Job Satisfaction of Home Health Staff Nurses
To meet the significant increase in the demand for home healthcare, retention of home health nurses is essential. Job satisfaction is the major determinant of retention. This project assessed satisfaction indicators to inform an agency plan to improve job satisfaction of home health nurses. Satisfaction was assessed using a standardized instrument, the Home Healthcare Nurse Job Satisfaction (HHNJS) scale. Narrative information was gathered with written comments added to the instrument. Descriptive statistics were calculated for overall job satisfaction and eight subcomponents of job satisfaction. Narrative comments were grouped into categories and themes were described. The mean overall job satisfaction score was 3.62 out of a possible high score of 5.00. Components with the highest scores were Relationship with Patients (M=4.57, SD=0.51) and Relationship with Peers (M=4.29, SD=0.71). The two lowest mean scores were Stress and Workload (M=2.63, SD=0.96) and Salary and Benefits (M=2.60, SD=0.98). These findings were supported by the narrative analysis. Drivers of dissatisfaction were uncompensated time and documentation requirements while patient and peer relationships and flexibility were the substantial reasons for staying with the agency. Meeting the predicted growth in demand for home healthcare services hinges on addressing the documented concerns of home healthcare nurses and improving job satisfaction. The results of this project will guide initiatives at the project agency to improve job satisfaction and retention of home health nurses. Replication of this project by other home health agencies can guide efforts to identify and implement strategies to improve job satisfaction of home health nurses.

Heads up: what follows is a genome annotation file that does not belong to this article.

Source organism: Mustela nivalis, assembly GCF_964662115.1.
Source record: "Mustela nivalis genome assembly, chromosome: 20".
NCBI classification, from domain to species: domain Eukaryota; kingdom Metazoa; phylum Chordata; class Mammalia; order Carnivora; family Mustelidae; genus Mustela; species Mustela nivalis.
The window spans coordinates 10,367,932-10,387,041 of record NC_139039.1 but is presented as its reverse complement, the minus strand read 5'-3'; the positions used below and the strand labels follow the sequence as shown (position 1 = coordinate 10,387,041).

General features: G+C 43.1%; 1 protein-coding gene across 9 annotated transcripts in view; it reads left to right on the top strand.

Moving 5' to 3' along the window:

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|Work Title||Job Satisfaction of Home Health Staff Nurses|
|License||All rights reserved|
|Deposited||December 08, 2018|
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